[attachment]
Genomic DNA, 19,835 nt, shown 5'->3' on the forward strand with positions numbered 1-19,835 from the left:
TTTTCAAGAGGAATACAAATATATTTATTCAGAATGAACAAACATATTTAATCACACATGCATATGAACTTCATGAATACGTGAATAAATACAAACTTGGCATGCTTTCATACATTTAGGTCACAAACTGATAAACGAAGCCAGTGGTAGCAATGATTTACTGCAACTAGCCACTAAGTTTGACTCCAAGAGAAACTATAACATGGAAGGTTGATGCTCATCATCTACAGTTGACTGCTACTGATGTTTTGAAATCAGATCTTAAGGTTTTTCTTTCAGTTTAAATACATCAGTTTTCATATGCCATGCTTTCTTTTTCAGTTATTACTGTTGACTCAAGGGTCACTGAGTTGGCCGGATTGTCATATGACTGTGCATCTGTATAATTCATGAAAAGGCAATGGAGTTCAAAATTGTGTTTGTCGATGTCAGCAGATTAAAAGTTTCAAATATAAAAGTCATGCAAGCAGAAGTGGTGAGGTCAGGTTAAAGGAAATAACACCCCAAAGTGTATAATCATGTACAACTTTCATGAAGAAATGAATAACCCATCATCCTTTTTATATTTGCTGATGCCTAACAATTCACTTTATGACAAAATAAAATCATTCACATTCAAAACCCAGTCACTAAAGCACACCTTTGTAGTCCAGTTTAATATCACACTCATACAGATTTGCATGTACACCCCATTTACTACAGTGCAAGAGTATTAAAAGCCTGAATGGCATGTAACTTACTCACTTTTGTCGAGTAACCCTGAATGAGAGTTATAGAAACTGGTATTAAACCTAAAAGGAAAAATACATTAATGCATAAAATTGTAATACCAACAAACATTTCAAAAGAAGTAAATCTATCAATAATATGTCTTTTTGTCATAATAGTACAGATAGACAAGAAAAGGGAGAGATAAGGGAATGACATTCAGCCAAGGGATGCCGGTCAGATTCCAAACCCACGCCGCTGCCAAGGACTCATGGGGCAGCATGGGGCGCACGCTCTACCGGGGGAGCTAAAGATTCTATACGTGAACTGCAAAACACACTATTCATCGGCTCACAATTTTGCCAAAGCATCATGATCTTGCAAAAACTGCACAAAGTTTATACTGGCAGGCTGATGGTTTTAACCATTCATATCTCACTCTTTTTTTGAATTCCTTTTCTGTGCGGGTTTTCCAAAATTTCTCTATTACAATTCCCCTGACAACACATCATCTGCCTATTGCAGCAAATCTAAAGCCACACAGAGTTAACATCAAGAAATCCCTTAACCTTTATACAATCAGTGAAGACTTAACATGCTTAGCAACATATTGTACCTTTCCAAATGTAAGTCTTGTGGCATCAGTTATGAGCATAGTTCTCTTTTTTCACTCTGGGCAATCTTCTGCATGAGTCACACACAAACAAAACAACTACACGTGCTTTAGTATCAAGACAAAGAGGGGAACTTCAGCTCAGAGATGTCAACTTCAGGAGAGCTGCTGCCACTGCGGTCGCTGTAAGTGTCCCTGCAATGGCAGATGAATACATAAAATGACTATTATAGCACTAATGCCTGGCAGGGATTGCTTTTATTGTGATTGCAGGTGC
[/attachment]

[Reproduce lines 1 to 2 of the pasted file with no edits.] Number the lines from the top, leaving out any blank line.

Genomic DNA, 19,835 nt, shown 5'->3' on the forward strand with positions numbered 1-19,835 from the left:
TTTTCAAGAGGAATACAAATATATTTATTCAGAATGAACAAACATATTTAATCACACATGCATATGAACTTCATGAATACGTGAATAAATACAAACTTGGCATGCTTTCATACATTTAGGTCACAAACTGATAAACGAAGCCAGTGGTAGCAATGATTTACTGCAACTAGCCACTAAGTTTGACTCCAAGAGAAACTATAACATGGAAGGTTGATGCTCATCATCTACAGTTGACTGCTACTGATGTTTTGAAATCAGATCTTAAGGTTTTTCTTTCAGTTTAAATACATCAGTTTTCATATGCCATGCTTTCTTTTTCAGTTATTACTGTTGACTCAAGGGTCACTGAGTTGGCCGGATTGTCATATGACTGTGCATCTGTATAATTCATGAAAAGGCAATGGAGTTCAAAATTGTGTTTGTCGATGTCAGCAGATTAAAAGTTTCAAATATAAAAGTCATGCAAGCAGAAGTGGTGAGGTCAGGTTAAAGGAAATAACACCCCAAAGTGTATAATCATGTACAACTTTCATGAAGAAATGAATAACCCATCATCCTTTTTATATTTGCTGATGCCTAACAATTCACTTTATGACAAAATAAAATCATTCACATTCAAAACCCAGTCACTAAAGCACACCTTTGTAGTCCAGTTTAATATCACACTCATACAGATTTGCATGTACACCCCATTTACTACAGTGCAAGAGTATTAAAAGCCTGAATGGCATGTAACTTACTCACTTTTGTCGAGTAACCCTGAATGAGAGTTATAGAAACTGGTATTAAACCTAAAAGGAAAAATACATTAATGCATAAAATTGTAATACCAACAAACATTTCAAAAGAAGTAAATCTATCAATAATATGTCTTTTTGTCATAATAGTACAGATAGACAAGAAAAGGGAGAGATAAGGGAATGACATTCAGCCAAGGGATGCCGGTCAGATTCCAAACCCACGCCGCTGCCAAGGACTCATGGGGCAGCATGGGGCGCACGCTCTACCGGGGGAGCTAAAGATTCTATACGTGAACTGCAAAACACACTATTCATCGGCTCACAATTTTGCCAAAGCATCATGATCTTGCAAAAACTGCACAAAGTTTATACTGGCAGGCTGATGGTTTTAACCATTCATATCTCACTCTTTTTTTGAATTCCTTTTCTGTGCGGGTTTTCCAAAATTTCTCTATTACAATTCCCCTGACAACACATCATCTGCCTATTGCAGCAAATCTAAAGCCACACAGAGTTAACATCAAGAAATCCCTTAACCTTTATACAATCAGTGAAGACTTAACATGCTTAGCAACATATTGTACCTTTCCAAATGTAAGTCTTGTGGCATCAGTTATGAGCATAGTTCTCTTTTTTCACTCTGGGCAATCTTCTGCATGAGTCACACACAAACAAAACAACTACACGTGCTTTAGTATCAAGACAAAGAGGGGAACTTCAGCTCAGAGATGTCAACTTCAGGAGAGCTGCTGCCACTGCGGTCGCTGTAAGTGTCCCTGCAATGGCAGATGAATACATAAAATGACTATTATAGCACTAATGCCTGGCAGGGATTGCTTTTATTGTGATTGCAGGTGC